According to recent research from the University of Michigan, people who take statins have a lower risk of developing open-angle glaucoma. Statins are commonly prescribed to help lower cholesterol but have also been found to have protective effects in diseases affecting the central nervous system, such as multiple sclerosis. The study, which examined data on 524,109 patients, found that the longer a person used statins, the lower their risk of developing glaucoma became. In fact, after a year of using statins, the risk dropped by 4.0 percent. Two years of statin use was associated with an 8.0 percent decrease. More here.
A study aimed at determining how many years of life were gained based on the level of exercise an individual engaged in after the age of 40 has found that leisure-time physical activity is linked to life expectancy. The research, led by the National Cancer Institute and the National Institutes of Health, looked at data on more than 650,000 adults over the age of 40 and found that people who got the recommended level of physical activity lived 3.4 years longer than those that didn’t and individuals who reported getting twice the recommended level of exercise increased their lifespan by 4.2 years. Generally, the more activity a person reported, the longer their life expectancy. More here.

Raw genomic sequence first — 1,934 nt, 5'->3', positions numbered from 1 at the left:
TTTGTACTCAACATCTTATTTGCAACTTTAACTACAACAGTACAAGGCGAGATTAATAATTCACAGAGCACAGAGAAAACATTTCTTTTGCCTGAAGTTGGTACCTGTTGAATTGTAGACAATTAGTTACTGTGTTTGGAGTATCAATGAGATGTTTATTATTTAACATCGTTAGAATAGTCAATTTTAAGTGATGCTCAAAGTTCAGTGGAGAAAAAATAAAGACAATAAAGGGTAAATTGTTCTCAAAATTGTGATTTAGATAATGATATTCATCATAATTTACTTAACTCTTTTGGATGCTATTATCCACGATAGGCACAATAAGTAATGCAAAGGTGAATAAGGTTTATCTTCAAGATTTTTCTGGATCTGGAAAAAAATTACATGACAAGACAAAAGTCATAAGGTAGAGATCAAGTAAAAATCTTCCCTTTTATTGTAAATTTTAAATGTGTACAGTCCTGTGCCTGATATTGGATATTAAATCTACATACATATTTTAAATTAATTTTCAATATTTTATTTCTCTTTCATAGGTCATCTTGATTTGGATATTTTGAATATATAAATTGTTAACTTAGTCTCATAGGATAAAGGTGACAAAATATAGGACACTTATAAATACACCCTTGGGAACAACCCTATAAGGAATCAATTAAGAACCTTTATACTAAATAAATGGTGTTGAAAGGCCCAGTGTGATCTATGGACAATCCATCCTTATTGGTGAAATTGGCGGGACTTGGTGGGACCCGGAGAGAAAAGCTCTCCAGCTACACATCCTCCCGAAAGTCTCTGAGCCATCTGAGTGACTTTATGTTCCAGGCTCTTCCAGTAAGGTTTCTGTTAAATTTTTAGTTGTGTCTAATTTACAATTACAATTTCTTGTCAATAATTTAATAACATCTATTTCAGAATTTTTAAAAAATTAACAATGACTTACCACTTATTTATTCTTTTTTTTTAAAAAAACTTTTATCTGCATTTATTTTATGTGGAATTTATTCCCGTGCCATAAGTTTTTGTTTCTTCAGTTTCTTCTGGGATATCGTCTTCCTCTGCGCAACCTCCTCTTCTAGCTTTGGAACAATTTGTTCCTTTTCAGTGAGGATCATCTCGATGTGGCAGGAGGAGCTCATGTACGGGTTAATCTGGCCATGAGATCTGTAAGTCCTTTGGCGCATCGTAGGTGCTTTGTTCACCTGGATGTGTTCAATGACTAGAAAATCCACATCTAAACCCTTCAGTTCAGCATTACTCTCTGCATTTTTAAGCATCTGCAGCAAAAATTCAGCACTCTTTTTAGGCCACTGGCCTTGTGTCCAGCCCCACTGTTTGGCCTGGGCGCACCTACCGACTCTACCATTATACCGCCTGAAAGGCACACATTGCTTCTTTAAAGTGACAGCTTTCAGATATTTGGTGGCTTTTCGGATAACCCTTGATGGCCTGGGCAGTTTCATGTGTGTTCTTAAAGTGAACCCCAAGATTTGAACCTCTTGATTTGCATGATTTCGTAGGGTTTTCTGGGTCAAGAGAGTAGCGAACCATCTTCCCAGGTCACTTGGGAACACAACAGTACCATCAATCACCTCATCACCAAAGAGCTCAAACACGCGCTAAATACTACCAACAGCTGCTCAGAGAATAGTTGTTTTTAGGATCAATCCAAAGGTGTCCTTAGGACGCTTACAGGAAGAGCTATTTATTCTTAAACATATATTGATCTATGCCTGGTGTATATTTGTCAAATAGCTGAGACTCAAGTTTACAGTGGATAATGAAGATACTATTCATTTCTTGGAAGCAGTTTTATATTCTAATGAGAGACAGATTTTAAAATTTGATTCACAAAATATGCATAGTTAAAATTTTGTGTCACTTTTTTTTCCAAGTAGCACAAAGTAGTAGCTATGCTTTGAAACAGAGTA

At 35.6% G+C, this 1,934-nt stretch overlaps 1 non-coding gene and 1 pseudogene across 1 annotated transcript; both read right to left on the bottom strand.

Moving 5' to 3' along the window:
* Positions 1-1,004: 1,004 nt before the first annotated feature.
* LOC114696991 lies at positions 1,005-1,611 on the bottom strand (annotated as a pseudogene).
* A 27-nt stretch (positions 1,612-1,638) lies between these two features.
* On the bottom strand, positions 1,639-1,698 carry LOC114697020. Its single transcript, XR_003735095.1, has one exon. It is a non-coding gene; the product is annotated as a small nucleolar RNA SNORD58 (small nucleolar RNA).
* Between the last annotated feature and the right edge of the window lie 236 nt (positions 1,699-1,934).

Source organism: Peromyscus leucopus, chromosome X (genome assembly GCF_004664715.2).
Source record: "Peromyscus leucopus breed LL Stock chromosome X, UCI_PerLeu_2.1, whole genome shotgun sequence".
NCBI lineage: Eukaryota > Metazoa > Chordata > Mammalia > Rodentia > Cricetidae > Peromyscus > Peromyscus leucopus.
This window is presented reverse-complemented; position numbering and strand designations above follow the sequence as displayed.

Surprisingly, research has shown that poor health isn’t a reliable indicator of a person’s level of happiness. And now, a new study from George Mason University adds to the evidence that even people with life-threatening diseases often report being as happy as people in good health. The study, which surveyed 383 older adults, found that other than individuals who suffer from chronic conditions that interrupt their daily lives, people generally adapt to their health problems, regardless of the severity. Research Erik Angner, PhD, says his is the first study to measure the amount of disruption associated with different health conditions. More here.